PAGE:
"Enough of turbans," said the weary King,
“These dolimans of ours are not the thing;
Try we the Giaours, these men of coat and cap, I
Incline to think some of them must be happy;
At least, they have as fair a cause as any can,
They drink good wine and keep no Ramazan.
Then northward, ho!"—The vessel cuts the sea,
And fair Italia lies upon her lee.—

But fair Italia, she who once unfurl'd

Her eagle-banners o'er a conquer'd world,

1 Master of the vessel.

Long from her throne of domination tumbled,
Lay, by her quondam vassals, sorely humbled;
The Pope himself look'd pensive, pale, and lean,
And was not half the man he once had been.
"While these the priest and those the noble fleeces,
Our poor old boot," they said, "is torn to pieces.
Its tops2 the vengeful claws of Austria feel,
And the Great Devil is rending toe and heel.3
If happiness you seek, to tell you truly,
We think she dwells with one Giovanni Bulli;
A tramontane, a heretic, the buck,
Poffaredio! still has all the luck;

By land or ocean never strikes his flag-
And then-a perfect walking money-bag."
Off set our Prince to seek John Bull's abode,
But first took France-it lay upon the road.


Monsieur Baboon, after much late commotion,
Was agitated like a settling ocean,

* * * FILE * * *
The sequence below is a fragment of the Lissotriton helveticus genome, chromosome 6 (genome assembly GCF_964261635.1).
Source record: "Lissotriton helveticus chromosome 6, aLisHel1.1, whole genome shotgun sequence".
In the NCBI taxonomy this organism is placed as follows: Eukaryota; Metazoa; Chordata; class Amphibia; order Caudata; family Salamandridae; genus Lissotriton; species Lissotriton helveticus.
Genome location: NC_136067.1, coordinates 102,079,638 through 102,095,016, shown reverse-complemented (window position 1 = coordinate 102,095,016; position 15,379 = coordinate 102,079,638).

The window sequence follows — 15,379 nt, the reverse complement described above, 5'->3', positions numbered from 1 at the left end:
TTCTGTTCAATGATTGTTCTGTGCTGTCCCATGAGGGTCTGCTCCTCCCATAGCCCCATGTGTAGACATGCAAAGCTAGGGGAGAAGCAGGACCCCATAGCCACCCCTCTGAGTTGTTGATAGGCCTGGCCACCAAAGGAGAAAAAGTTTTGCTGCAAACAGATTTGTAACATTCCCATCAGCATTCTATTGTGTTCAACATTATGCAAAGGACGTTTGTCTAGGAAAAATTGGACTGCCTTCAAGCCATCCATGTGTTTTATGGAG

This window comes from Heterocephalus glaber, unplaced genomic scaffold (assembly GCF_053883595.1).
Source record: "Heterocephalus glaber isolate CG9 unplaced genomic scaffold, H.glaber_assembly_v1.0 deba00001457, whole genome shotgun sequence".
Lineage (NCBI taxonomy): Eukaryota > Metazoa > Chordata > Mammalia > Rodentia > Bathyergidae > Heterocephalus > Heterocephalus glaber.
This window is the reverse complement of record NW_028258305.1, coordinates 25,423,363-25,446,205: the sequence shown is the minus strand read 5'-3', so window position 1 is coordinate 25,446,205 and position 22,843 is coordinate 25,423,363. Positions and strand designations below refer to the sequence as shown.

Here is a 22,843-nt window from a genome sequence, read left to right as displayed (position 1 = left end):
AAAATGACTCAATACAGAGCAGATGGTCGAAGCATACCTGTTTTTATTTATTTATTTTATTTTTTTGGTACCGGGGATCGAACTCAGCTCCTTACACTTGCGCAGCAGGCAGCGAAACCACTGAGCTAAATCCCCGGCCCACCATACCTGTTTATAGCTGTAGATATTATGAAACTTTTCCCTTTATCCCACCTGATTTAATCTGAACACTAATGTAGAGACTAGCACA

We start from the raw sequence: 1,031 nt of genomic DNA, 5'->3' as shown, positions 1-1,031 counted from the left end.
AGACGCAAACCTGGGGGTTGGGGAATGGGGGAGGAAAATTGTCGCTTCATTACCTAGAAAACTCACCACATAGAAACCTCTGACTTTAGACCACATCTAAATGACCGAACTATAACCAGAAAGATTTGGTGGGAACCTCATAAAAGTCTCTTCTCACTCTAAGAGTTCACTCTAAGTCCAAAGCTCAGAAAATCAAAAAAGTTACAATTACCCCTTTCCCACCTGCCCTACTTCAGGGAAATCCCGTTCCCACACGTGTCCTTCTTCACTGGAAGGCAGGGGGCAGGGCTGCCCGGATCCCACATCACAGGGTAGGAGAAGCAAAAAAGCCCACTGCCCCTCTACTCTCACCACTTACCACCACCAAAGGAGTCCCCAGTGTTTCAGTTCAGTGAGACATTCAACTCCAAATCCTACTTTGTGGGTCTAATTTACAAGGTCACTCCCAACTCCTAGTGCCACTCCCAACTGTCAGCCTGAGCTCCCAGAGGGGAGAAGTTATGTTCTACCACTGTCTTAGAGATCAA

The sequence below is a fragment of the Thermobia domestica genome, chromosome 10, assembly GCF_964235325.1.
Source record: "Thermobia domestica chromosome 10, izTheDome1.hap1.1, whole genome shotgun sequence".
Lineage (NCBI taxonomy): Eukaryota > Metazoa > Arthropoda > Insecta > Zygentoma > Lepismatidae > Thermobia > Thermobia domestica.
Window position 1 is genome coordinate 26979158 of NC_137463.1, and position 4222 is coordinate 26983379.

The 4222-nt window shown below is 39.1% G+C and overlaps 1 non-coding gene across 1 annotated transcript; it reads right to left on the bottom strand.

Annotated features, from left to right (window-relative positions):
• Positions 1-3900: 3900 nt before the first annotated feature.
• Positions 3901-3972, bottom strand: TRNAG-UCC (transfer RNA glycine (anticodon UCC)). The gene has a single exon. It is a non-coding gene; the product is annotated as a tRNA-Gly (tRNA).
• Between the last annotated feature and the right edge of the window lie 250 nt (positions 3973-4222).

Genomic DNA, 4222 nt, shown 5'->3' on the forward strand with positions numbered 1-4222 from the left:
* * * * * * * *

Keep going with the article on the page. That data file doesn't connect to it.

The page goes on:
Quite out of sorts, and could not tell what ail'd him,

Only the glory of his house had fail'd him;

Besides, some tumours on his noddle biding,
Gave indication of a recent hiding.*

Our Prince, though Sultauns of such things are heedless,

Thought it a thing indelicate and needless

1 The well-known resemblance of Italy in the map.

2 Florence, Venice, &c.

The Calabrias, infested by bands of assassins. One of the leaders was called Fra Diavolo, i. e. Brother Devil.


Or drubbing; so called in the Slang Dictionary.

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To ask, if at that moment he was happy.
And Monsieur, seeing that he was comme il faut, a
Loud voice muster'd up, for "Vive le Roi!"

Then whisper'd, "Ave you any news of Nappy?"
The Sultaun answer'd him with a cross question,-
"Pray, can you tell me aught of one John Bull,
That dwells somewhere beyond your herring-pool?"
The query seem'd of difficult digestion,

The party shrugg'd, and grinn'd, and took his snuff,
And found his whole good-breeding scarce enough.

Twitching his visage into as many puckers
As damsels wont to put into their tuckers,
(Ere liberal Fashion damn'd both lace and lawn,
And bade the veil of modesty be drawn,)
Replied the Frenchman, after a brief pause,
"Jean Bool!-I vas not know him-Yes, I vas-
I vas remember dat, von year or two,
I saw him at von place call'd Vaterloo-
Ma foi! il s'est tres joliment battu,
Dat is for Englishman,-m'entendez-vous ?
But den he had wit him one damn son-gun,
Rogue I no like-dey call him Vellington."
Monsieur's politeness could not hide his fret,
So Solimaun took leave, and cross'd the strait.

John Bull was in his very worst of moods,
Raving of sterile farms and unsold goods;
His sugar-loaves and bales about he threw,
And on his counter beat the devil's tattoo.
His wars were ended, and the victory won,
But then, 'twas reckoning-day with honest John;